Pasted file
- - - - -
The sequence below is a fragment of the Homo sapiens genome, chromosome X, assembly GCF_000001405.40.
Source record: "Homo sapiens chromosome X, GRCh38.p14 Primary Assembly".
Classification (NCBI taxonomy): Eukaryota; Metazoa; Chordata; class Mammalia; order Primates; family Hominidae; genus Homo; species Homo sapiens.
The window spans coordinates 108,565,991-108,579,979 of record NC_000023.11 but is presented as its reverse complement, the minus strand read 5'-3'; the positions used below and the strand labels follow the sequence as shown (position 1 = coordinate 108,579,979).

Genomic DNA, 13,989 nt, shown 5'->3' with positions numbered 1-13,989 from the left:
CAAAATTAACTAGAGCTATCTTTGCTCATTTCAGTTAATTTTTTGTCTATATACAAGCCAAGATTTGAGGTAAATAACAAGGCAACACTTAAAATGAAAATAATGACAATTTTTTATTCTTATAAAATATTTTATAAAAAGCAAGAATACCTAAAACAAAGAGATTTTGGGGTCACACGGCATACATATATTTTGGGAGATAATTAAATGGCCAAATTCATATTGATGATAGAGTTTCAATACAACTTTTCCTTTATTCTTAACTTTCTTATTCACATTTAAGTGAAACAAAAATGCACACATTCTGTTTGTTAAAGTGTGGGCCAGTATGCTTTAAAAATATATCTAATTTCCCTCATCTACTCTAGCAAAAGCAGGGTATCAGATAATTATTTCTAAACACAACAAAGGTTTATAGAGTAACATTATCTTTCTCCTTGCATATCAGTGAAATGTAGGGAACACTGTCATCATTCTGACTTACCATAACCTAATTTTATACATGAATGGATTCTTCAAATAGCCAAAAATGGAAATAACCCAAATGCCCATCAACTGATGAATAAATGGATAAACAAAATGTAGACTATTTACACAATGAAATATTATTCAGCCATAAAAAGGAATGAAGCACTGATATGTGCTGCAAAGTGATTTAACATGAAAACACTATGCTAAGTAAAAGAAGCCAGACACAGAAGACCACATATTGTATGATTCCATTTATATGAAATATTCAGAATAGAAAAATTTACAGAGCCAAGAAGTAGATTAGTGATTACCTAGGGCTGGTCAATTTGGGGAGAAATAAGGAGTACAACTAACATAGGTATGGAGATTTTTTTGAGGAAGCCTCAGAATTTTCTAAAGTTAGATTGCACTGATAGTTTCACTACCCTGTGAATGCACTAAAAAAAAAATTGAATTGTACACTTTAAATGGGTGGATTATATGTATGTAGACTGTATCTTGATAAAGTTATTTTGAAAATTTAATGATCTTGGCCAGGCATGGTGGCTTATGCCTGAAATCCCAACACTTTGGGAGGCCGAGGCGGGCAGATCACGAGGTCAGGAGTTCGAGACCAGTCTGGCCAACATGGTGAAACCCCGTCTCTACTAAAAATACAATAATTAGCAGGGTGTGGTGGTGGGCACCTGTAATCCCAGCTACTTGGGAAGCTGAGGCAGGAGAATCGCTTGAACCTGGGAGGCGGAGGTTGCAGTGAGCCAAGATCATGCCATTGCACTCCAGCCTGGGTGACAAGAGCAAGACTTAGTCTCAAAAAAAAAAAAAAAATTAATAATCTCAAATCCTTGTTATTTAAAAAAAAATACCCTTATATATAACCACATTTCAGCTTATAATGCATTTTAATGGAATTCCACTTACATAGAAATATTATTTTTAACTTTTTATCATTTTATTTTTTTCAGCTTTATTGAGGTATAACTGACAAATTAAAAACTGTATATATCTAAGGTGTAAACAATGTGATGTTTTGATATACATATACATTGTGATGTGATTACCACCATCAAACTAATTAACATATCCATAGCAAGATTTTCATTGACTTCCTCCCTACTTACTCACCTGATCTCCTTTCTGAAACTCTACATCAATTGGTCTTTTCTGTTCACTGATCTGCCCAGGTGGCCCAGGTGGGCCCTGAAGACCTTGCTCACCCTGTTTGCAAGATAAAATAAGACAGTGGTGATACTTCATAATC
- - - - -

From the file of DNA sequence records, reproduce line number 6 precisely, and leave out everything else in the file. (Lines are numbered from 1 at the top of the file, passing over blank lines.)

CAAAATTAACTAGAGCTATCTTTGCTCATTTCAGTTAATTTTTTGTCTATATACAAGCCAAGATTTGAGGTAAATAACAAGGCAACACTTAAAATGAAAATAATGACAATTTTTTATTCTTATAAAATATTTTATAAAAAGCAAGAATACCTAAAACAAAGAGATTTTGGGGTCACACGGCATACATATATTTTGGGAGATAATTAAATGGCCAAATTCATATTGATGATAGAGTTTCAATACAACTTTTCCTTTATTCTTAACTTTCTTATTCACATTTAAGTGAAACAAAAATGCACACATTCTGTTTGTTAAAGTGTGGGCCAGTATGCTTTAAAAATATATCTAATTTCCCTCATCTACTCTAGCAAAAGCAGGGTATCAGATAATTATTTCTAAACACAACAAAGGTTTATAGAGTAACATTATCTTTCTCCTTGCATATCAGTGAAATGTAGGGAACACTGTCATCATTCTGACTTACCATAACCTAATTTTATACATGAATGGATTCTTCAAATAGCCAAAAATGGAAATAACCCAAATGCCCATCAACTGATGAATAAATGGATAAACAAAATGTAGACTATTTACACAATGAAATATTATTCAGCCATAAAAAGGAATGAAGCACTGATATGTGCTGCAAAGTGATTTAACATGAAAACACTATGCTAAGTAAAAGAAGCCAGACACAGAAGACCACATATTGTATGATTCCATTTATATGAAATATTCAGAATAGAAAAATTTACAGAGCCAAGAAGTAGATTAGTGATTACCTAGGGCTGGTCAATTTGGGGAGAAATAAGGAGTACAACTAACATAGGTATGGAGATTTTTTTGAGGAAGCCTCAGAATTTTCTAAAGTTAGATTGCACTGATAGTTTCACTACCCTGTGAATGCACTAAAAAAAAAATTGAATTGTACACTTTAAATGGGTGGATTATATGTATGTAGACTGTATCTTGATAAAGTTATTTTGAAAATTTAATGATCTTGGCCAGGCATGGTGGCTTATGCCTGAAATCCCAACACTTTGGGAGGCCGAGGCGGGCAGATCACGAGGTCAGGAGTTCGAGACCAGTCTGGCCAACATGGTGAAACCCCGTCTCTACTAAAAATACAATAATTAGCAGGGTGTGGTGGTGGGCACCTGTAATCCCAGCTACTTGGGAAGCTGAGGCAGGAGAATCGCTTGAACCTGGGAGGCGGAGGTTGCAGTGAGCCAAGATCATGCCATTGCACTCCAGCCTGGGTGACAAGAGCAAGACTTAGTCTCAAAAAAAAAAAAAAAATTAATAATCTCAAATCCTTGTTATTTAAAAAAAAATACCCTTATATATAACCACATTTCAGCTTATAATGCATTTTAATGGAATTCCACTTACATAGAAATATTATTTTTAACTTTTTATCATTTTATTTTTTTCAGCTTTATTGAGGTATAACTGACAAATTAAAAACTGTATATATCTAAGGTGTAAACAATGTGATGTTTTGATATACATATACATTGTGATGTGATTACCACCATCAAACTAATTAACATATCCATAGCAAGATTTTCATTGACTTCCTCCCTACTTACTCACCTGATCTCCTTTCTGAAACTCTACATCAATTGGTCTTTTCTGTTCACTGATCTGCCCAGGTGGCCCAGGTGGGCCCTGAAGACCTTGCTCACCCTGTTTGCAAGATAAAATAAGACAGTGGTGATACTTCATAATC